Movies and T.V. have changed public perception of the way investigations are conducted. Many cop and P.I. programs, regularly, show the protagonist using a pretext, more often than not an outrageous one, to obtain information. Ever wonder how legal that is? Actually, pretexting can be legal or illegal depending on how it’s done.
What is pretexting, anyway? A P.I. puts a business sign on his van, dresses in a service uniform and asks for access to a home or business in order to check something, install something—you get the picture. While in the residence or business, she looks through files, checks out the lay of the land and generally snoops. Another type of pretext used on T.V. and movies is one in which the P.I. makes a phone call, pretending to be someone else. Perhaps she asks for phone records to be sent to a “new” address. However, this is not as easy as it seems today, with privacy passwords in place. If information is gained through the use of a ruse or pretext, can it be used in court? Does it matter to the investigation?
Basically, pretexting is lying. Not lying for personal gain or with intent to hurt—at least most of the time—but lying nonetheless. It’s become controversial because of serious misuse in the past, by law enforcement as well as private investigators, yet courts have consistently upheld its use when properly executed.
Pretexting is an essential tool in the police detective and the PI’s bag of tricks, but it’s trickier than most. Lying is a moral issue, and in certain circumstances, a crime, so the criminal justice system has struggled for years with how far deception should be allowed in law enforcement and in private investigation. The issue is still presented to the courts from time to time.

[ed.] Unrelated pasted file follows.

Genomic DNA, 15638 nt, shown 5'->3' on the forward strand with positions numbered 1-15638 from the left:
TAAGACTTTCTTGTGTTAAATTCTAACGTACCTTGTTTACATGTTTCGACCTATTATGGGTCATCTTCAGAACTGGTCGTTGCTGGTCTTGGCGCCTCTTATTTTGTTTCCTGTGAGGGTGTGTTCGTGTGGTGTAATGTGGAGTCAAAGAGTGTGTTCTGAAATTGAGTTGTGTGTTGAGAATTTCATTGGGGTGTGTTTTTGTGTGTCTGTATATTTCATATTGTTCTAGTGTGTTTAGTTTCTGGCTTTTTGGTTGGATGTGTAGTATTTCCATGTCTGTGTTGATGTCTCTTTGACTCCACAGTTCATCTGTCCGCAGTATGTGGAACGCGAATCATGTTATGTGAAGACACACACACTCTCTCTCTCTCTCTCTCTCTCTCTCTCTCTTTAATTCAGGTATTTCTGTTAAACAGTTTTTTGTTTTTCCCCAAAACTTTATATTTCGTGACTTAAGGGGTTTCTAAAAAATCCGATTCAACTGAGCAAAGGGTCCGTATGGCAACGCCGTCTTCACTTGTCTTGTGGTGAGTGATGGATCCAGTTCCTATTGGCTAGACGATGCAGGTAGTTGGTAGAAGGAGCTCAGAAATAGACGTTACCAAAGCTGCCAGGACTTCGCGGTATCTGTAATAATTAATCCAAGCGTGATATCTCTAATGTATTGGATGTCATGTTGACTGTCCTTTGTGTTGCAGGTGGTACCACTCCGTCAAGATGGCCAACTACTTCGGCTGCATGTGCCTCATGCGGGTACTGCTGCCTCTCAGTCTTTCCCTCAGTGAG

Undercover work is lying—every step—from the use of a false name and credentials to the unmarked car masking the operative’s true identity. While some argue against pretexting, if performed without harming anyone or coercing the innocent into a false confession, it can be used in court.
The problem lies in the need to balance the reality of criminal behavior with laws that protect the rights of all. Many offenders prey on the average citizen’s uninformed idealism and naiveté about the criminal mind and behavior. Because of this, the law enforcement officer, and by extension the PI, may feel constrained by laws protecting the rights of this suspect who, seemingly, cares nothing for the rights and safety of others. Yet commitment to the rule of law (a universally accepted and defined group of laws) separates countries such as the United States from those ruled by totalitarianism; so we must balance getting the bad guy with protecting individual rights.
Because of what’s at stake, adherence to the law must be top priority, balanced by protection for the public. The Supreme Court has recognized this challenge. In order to balance the scale when necessary, it has given permission to certain behavior that skirts the hard-line rule of law, and allows those with responsibility for public protection to push the truth when seeking information from a suspect. The line between what’s legal and what is not is fine, however, and must be tread carefully.